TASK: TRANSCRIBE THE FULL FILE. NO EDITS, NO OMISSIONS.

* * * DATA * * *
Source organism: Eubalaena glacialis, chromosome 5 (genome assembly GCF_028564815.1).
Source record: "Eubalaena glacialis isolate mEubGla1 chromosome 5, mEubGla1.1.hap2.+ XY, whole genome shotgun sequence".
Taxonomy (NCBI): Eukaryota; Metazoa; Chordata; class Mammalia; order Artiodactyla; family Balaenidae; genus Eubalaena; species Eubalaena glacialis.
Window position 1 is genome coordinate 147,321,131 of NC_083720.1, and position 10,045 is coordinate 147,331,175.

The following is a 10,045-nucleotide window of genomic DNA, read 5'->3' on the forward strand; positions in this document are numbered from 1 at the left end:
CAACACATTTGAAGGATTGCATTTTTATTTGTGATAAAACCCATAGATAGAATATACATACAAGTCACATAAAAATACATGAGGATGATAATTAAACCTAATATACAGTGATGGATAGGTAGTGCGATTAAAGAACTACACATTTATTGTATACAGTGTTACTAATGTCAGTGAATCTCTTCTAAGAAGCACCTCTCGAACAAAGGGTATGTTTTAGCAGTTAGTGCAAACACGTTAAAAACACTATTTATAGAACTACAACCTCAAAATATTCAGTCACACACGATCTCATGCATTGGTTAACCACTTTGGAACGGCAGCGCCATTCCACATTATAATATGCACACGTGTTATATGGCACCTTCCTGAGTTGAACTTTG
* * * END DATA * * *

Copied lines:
Source organism: Eubalaena glacialis, chromosome 5 (genome assembly GCF_028564815.1).
Source record: "Eubalaena glacialis isolate mEubGla1 chromosome 5, mEubGla1.1.hap2.+ XY, whole genome shotgun sequence".
Taxonomy (NCBI): Eukaryota; Metazoa; Chordata; class Mammalia; order Artiodactyla; family Balaenidae; genus Eubalaena; species Eubalaena glacialis.
Window position 1 is genome coordinate 147,321,131 of NC_083720.1, and position 10,045 is coordinate 147,331,175.

The following is a 10,045-nucleotide window of genomic DNA, read 5'->3' on the forward strand; positions in this document are numbered from 1 at the left end:
CAACACATTTGAAGGATTGCATTTTTATTTGTGATAAAACCCATAGATAGAATATACATACAAGTCACATAAAAATACATGAGGATGATAATTAAACCTAATATACAGTGATGGATAGGTAGTGCGATTAAAGAACTACACATTTATTGTATACAGTGTTACTAATGTCAGTGAATCTCTTCTAAGAAGCACCTCTCGAACAAAGGGTATGTTTTAGCAGTTAGTGCAAACACGTTAAAAACACTATTTATAGAACTACAACCTCAAAATATTCAGTCACACACGATCTCATGCATTGGTTAACCACTTTGGAACGGCAGCGCCATTCCACATTATAATATGCACACGTGTTATATGGCACCTTCCTGAGTTGAACTTTG